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G-20 member countries move towards a low-carbon economy

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BloombergNEF’s Climate Policy Factbook described the progress each G-20 member country is making towards a low-carbon economy.

The report found that the policies of many G-20 countries were drastically out of place to limit global warming to 1.5 degrees Celsius.

What should governments do?

Phasing out support for fossil fuels
Put a price on emissions
Encourage disclosure of climate risks

The Net Zero Assets Owners Alliance, which includes international institutional investors committed to shifting their investment portfolios to net greenhouse gas emissions by 2050, recently called for the adoption of mechanisms carbon pricing to regulate emissions globally.

The phasing out of support for fossil fuels, in particular coal, and the transfer of funding to renewable energies are at the heart of the COP26 objectives and a crucial step to accelerate the transition to clean energy. The report finds that the governments of the 19 G-20 member countries continue to provide substantial financial support for the production and consumption of fossil fuels.

Although G-20 governments announced climate commitments to meet Paris Agreement goals, those same countries continued to support coal, oil, gas and fossil fuels, including $ 3.3 trillion. dollars between 2015 and 2019. At today’s prices, that could fund 4,232 GW in new solar power plants, more than 3.5 times the size of the current US electricity grid.

The G-20 countries collectively cut fossil fuel financing by 10 percent from 2015 to 2019, with eight member countries making notable progress in reducing their fossil fuel subsidies by 10 percent or more (Argentina, Germany , Italy, Saudi Arabia, South Africa, South Korea, Turkey and United Kingdom).

However, to stay in line with the objectives of the Paris Agreement in the perspective of COP26, the G-20 cannot rely on the actions of a few nations. Every G-20 country must take immediate action to end support for fossil fuel projects and accelerate their phase-out of coal.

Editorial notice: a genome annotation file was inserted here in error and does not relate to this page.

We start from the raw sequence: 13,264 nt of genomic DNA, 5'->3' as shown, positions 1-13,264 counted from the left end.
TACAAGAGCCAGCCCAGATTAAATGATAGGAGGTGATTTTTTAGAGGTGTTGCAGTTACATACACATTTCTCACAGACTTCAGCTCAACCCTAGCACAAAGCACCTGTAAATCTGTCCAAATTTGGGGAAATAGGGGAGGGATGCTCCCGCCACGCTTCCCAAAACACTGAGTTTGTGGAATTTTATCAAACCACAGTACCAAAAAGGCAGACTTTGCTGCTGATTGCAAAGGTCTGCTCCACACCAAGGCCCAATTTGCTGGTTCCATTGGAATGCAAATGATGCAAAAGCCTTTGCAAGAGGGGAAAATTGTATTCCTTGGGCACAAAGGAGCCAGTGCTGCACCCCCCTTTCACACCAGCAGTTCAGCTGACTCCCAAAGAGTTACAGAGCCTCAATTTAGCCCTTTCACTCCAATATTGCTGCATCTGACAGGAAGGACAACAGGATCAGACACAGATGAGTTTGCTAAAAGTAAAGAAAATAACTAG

During the same period (2015-19), eight members increased their support – including Australia, Canada and the United States – encouraging the use and production of fossil fuels, distorting prices and risking ” lock in ‘carbon – where assets are funded today will continue to emit high levels of emissions for decades to come.

G-20 countries must implement emission pricing mechanisms to hold polluters accountable for the true social cost of their actions in order to effectively phase out coal and other fossil fuels ahead of COP26.

12 G-20 countries have established national prices for greenhouse gas emissions either through a carbon tax or through market mechanisms, with France and Germany making the most progress in terms of share of emissions covered through a tax or a carbon market. This is partly due to their participation in the EU’s Emissions Trading System (ETS) and their own national policies which have increased the share of emissions covered by an emission price.

Eight of the countries that have adopted emissions pricing have had mixed results due to lax policies, either setting carbon prices too low or making emitter concessions too generous. For example, in the United States, state-level programs cover less than one-tenth of national emissions, collectively, and prices are relatively low. Several G-20 countries, such as Saudi Arabia, Russia and Brazil, have yet to set prices on greenhouse gas emissions.

Applying globally accepted climate risk disclosure frameworks, such as that of the Climate-Related Financial Disclosures (TCFD) Working Group, is essential to ensure that climate risks and opportunities are accurately assessed, so that institutions financial institutions can take into account and assess the impact of climate externalities in their credit risk and valuation models.

“Given that the G-20 accounts for almost three-quarters of global emissions, the progress of these governments in these three areas would be a big step forward in tackling climate change,” said Victoria Cuming, head of policy. world at BloombergNEF and lead author. of the factbook.


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